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The concept of the majority rule dictates that a numerical majority can make a decision which will apply to all parties involved in the decision-making process. This principle places an emphasis on decision making rather than consensus within a group. The majority rule is employed in a number of settings, such as elections, board meeting votes, and legislative votes.
Many democratic societies use the majority rule in local and international elections. For example, the United States, a constitutional republic, utilizes this principle in its elections. In theses cases, there is only one winner. If a Republican and Democrat are running for a Congressional seat, the candidate with the most votes will win the seat.
Some decisions require more than a simple majority. For instance, if the president of the United States vetoes legislation passed by Congress, the Senate and the House of Representatives may override the presidential veto with a two-thirds supermajority. Although the concept of a "supermajority" slightly differs from majority rule, which awards any numerical majority, the principle is still the same. There is one clear winner and one loser in the decision-making process.
Majority rule does not apply to all democratic elections, however. It does not apply in countries with a proportional representation (PR) voting system. In a country with a PR system, district or parliamentary seats are allotted according to the percentage of votes. For example, if four political parties are competing for ten seats, the political party with 30 percent of the vote will win three out of the ten available seats.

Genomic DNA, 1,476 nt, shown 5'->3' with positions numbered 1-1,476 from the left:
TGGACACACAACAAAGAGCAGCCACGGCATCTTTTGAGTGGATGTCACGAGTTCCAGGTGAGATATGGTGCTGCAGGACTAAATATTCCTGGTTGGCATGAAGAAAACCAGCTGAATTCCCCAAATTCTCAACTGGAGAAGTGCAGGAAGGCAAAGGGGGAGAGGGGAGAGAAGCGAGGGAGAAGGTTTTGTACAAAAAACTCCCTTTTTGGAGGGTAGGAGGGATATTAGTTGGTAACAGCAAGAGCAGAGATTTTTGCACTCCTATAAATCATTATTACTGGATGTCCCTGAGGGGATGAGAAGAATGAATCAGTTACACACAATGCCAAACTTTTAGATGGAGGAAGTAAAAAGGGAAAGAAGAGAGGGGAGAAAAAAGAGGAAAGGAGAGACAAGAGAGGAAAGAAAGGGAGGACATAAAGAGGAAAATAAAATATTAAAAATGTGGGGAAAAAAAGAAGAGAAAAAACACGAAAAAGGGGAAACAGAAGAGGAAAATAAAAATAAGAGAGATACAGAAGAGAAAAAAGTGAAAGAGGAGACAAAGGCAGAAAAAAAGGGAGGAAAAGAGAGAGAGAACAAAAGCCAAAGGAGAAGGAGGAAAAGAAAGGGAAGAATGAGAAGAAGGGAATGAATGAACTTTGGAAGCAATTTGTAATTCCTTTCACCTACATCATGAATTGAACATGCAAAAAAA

Legislative branches in countries with the PR system may still employ the principle of the majority rule concerning the creation and passing of legislation, as well as changes to the national constitution. In Austria, a parliamentary democracy with a PR system, constitutional provisions require a supermajority of two-thirds of the votes cast.
Although proponents of democracy may claim that majority rule will ultimately benefit the greater public, others feel that the minority may be effectively marginalized. In his book Democracy in America, Alexis de Tocqueville wrote of his concerns with the corrupting influence of power, suggesting that a group is as likely as an individual to misuse that power. Tocqueville's concerns are identified as a concept also known as the "tyranny of the majority."
In the United States, several minority protections are built into the Constitution. These rights protect national, ethnic, religious, and other minorities from the "tyranny of the majority." Regardless of decisions determined by the majority rule, they cannot violate the rights outlined in a nation's respective code or constitution.